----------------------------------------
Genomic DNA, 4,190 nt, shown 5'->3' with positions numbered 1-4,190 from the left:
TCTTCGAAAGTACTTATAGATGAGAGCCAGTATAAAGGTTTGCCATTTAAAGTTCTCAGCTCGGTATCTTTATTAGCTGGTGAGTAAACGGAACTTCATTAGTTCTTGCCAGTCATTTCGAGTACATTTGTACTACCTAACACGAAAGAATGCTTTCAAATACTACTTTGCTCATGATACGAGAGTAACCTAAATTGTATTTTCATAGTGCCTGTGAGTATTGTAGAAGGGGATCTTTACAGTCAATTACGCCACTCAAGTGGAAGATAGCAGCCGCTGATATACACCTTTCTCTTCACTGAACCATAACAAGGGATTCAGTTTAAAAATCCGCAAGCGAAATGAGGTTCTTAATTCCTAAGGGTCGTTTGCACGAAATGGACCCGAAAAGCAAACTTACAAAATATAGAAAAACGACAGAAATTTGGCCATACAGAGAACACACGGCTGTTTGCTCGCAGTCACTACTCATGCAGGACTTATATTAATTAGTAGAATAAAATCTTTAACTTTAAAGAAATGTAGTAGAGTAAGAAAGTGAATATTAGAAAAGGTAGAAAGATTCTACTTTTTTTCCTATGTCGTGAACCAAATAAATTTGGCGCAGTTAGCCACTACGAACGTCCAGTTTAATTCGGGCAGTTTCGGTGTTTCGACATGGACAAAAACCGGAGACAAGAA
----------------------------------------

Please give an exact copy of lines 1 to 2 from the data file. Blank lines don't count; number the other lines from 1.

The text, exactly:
Genomic DNA, 4,190 nt, shown 5'->3' with positions numbered 1-4,190 from the left:
TCTTCGAAAGTACTTATAGATGAGAGCCAGTATAAAGGTTTGCCATTTAAAGTTCTCAGCTCGGTATCTTTATTAGCTGGTGAGTAAACGGAACTTCATTAGTTCTTGCCAGTCATTTCGAGTACATTTGTACTACCTAACACGAAAGAATGCTTTCAAATACTACTTTGCTCATGATACGAGAGTAACCTAAATTGTATTTTCATAGTGCCTGTGAGTATTGTAGAAGGGGATCTTTACAGTCAATTACGCCACTCAAGTGGAAGATAGCAGCCGCTGATATACACCTTTCTCTTCACTGAACCATAACAAGGGATTCAGTTTAAAAATCCGCAAGCGAAATGAGGTTCTTAATTCCTAAGGGTCGTTTGCACGAAATGGACCCGAAAAGCAAACTTACAAAATATAGAAAAACGACAGAAATTTGGCCATACAGAGAACACACGGCTGTTTGCTCGCAGTCACTACTCATGCAGGACTTATATTAATTAGTAGAATAAAATCTTTAACTTTAAAGAAATGTAGTAGAGTAAGAAAGTGAATATTAGAAAAGGTAGAAAGATTCTACTTTTTTTCCTATGTCGTGAACCAAATAAATTTGGCGCAGTTAGCCACTACGAACGTCCAGTTTAATTCGGGCAGTTTCGGTGTTTCGACATGGACAAAAACCGGAGACAAGAA